CbMM Media Compound Salt Solution: Salt solution for 10 liters of CbMM was prepared by mixing salt solution B with solution C and then solution A using no more than 1 ml rinse water. The volume of the combined salt solution was determined and the solution split into 10 equal volume aliquots. The solution was then stored frozen at -20C.
Salt SolutionA: Salt solution A was composed of 2.2050 grams of CaCl2 di-hydrate with 0.0650 grams of CuCl2 di-hydrate, 0.2220 grams of MnCl2 tetra-hydrate and 0.1020 grams of ZnCl2 in 100 ml water.
Salts Solution B: Salt solution B was composed of 0.5880 grams of Fe(NH4)2(SO4)2 hexa-hydrate, 4.8600 grams of K3Citrate mono-hydrate and 12.2550 grams of KH2PO4 in 100 ml water.
Salts Solution C: Salt solution C was composed of 6.3030 grams of citric Acid mono-hydrate and 1.7400 grams of Mg(OH)2 in 200 ml water.
Essential Amino Acids (EA): EA for 1 liter of CbMM was composed of: 1.0200 grams of L-valine, 0.1840 grams of L-tryptophan, 0.7170 grams of L-threonine, 0.6230 grams of L-phenylalanine, 0.3890 grams of L-methionine, 1.2830 grams of L-lysine hydrochloride, 1.4390 grams of L-leucine, 0.8610 grams of L-isoleucine, 0.2830 grams of L-histidine and 0.9750 grams of L-arginine in 85.0 ml water.
Nucleic Acid Substitutes (NAS): NAS for 1 liter of CbMM was composed of 0.3652 grams of adenosine 2'&3'-monophosphate (mixed isomers, free acid), 0.3232 grams of cytidine 2' & 3'-monophosphate mixed isomers (free acid, cytdylic acid), 0.3632 grams of guanosine 2' & 3'-monophosphate (mixed isomers, sodium salt, guanylic acid), 0.3681 grams of uridine 2' & 3'-monophosphate (mixed isomers, free acid), 0.1261 grams of thyamine and 0.617 ml of 10% KOH in 85 ml water.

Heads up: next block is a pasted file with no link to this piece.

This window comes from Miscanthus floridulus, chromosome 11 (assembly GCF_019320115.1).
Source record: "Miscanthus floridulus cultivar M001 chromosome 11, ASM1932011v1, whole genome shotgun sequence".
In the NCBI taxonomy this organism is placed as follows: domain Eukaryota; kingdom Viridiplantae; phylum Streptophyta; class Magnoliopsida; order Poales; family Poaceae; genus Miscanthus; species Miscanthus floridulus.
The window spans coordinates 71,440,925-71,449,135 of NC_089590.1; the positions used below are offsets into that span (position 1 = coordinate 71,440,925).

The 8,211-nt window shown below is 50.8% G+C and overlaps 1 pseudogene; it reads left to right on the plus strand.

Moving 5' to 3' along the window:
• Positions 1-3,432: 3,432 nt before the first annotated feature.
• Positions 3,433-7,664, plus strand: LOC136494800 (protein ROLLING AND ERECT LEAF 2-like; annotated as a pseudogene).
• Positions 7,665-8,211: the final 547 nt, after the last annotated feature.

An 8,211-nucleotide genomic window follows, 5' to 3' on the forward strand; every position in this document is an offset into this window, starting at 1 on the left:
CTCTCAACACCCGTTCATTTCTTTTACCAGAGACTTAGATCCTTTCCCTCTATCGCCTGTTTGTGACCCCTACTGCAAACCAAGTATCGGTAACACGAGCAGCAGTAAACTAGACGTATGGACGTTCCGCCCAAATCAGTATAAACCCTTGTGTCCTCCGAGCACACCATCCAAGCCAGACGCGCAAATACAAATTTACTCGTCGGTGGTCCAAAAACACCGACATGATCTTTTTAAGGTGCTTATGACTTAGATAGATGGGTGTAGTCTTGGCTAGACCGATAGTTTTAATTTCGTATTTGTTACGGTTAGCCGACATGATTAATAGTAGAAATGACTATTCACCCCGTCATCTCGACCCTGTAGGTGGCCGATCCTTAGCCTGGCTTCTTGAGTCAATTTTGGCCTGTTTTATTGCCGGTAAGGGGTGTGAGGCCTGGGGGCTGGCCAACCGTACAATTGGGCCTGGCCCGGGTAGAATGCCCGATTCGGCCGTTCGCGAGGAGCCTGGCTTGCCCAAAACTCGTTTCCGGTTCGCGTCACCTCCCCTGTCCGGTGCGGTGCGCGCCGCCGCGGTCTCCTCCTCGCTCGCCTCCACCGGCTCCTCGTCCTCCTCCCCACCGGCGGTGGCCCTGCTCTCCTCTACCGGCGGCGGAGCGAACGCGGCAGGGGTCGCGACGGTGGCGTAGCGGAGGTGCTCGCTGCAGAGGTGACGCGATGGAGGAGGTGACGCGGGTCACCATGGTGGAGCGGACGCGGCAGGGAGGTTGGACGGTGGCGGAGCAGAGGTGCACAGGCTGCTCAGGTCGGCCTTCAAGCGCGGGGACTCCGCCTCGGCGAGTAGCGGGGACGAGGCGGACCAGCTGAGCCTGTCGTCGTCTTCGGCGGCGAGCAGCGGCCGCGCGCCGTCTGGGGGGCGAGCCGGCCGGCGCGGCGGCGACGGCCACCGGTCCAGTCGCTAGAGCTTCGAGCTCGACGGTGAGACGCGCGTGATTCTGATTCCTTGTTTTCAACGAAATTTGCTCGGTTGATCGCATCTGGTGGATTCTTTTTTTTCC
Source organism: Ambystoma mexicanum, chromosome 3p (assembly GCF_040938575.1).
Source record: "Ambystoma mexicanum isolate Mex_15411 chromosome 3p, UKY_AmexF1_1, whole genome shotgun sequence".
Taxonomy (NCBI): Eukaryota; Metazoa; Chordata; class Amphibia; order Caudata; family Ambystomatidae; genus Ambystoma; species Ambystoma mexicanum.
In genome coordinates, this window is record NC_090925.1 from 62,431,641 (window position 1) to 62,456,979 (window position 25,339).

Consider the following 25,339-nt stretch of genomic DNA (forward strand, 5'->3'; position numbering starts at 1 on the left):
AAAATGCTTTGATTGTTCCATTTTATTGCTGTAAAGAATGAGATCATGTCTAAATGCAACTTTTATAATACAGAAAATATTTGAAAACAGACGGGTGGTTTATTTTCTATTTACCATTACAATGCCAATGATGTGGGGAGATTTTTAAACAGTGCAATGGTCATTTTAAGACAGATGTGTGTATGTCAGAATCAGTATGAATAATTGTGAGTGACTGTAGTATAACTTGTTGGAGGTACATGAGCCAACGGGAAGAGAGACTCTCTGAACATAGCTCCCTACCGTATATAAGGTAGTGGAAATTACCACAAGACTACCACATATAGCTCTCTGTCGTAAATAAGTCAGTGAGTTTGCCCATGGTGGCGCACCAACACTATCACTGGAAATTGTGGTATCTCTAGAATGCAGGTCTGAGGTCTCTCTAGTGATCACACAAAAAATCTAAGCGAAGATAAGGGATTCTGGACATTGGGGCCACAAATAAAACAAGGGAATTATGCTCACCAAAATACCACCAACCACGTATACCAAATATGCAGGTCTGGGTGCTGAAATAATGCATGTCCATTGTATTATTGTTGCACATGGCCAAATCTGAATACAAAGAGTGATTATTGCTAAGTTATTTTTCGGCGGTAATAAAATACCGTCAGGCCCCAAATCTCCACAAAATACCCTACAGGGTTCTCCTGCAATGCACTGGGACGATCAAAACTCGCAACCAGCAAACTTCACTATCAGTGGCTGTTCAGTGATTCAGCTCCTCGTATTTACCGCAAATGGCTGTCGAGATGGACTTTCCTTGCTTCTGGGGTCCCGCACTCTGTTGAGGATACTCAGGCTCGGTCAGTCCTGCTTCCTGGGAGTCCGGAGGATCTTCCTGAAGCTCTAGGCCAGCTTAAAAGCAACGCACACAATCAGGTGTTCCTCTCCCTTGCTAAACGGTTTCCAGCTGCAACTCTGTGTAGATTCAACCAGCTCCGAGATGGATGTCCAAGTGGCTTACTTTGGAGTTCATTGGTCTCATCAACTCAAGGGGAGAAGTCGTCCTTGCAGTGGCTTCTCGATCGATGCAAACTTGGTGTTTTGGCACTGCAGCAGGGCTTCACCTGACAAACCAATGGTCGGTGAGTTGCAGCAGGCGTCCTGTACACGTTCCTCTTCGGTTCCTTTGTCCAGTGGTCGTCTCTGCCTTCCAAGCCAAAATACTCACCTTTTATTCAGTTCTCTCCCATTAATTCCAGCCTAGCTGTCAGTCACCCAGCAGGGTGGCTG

Growth Factors (GF): Individual growth factors were stored individually in dry containers until used (amounts are for 1 liter of 1 x CbMM). Glutathione (reduced), 0.204 grams and cytochrome-c, 0.05 grams were stored individually. Choline dihydrogen citrate, 0.0885 grams and myo-inositol, 0.0645 grams, were stored together.
Energy Source (ES): D-glucose, 32.5 grams, was used as an energy source.
Non-Essential Amino Acids (NEA): NEA for 1 liter of CbMM was composed of: 0.2720 grams of L-tyrosine. 0.6530 grams of L-proline, 0.1800 grams of L-phenyalanine, 1.4630 grams of L-glutamine, 0.5500 grams of L-glutamate monohydrate (sodium salt), 0.7880 grams of L-serine, 0.0280 grams of L-cysteine hydrochloride monohydrate, 1.6200 grams of L-aspartic acid, 1.3950 grams of L-alanine, 0.7220 grams of glycine and 170 ml of water.
Continual Subculture of Caenorhabditis elegans: Stock cultures were subcultured every month following the small stock culture of nematodes method.
Inoculation Volume For HS-Y-HLE Cultures and for CbMM Assays: Nematode density in stock or inoculation solutions was determined to allow delivery of at least 10 to 20 nematodes into each culture.
Small Stock Cultures of Nematodes: Using sterile technique, 0.5 ml HLE and 0.1 ml of nematodes from previous stock were added into previously autoclaved bottles containing 3 ml of HS-YE. The stock bottles were stored either upright or on edge.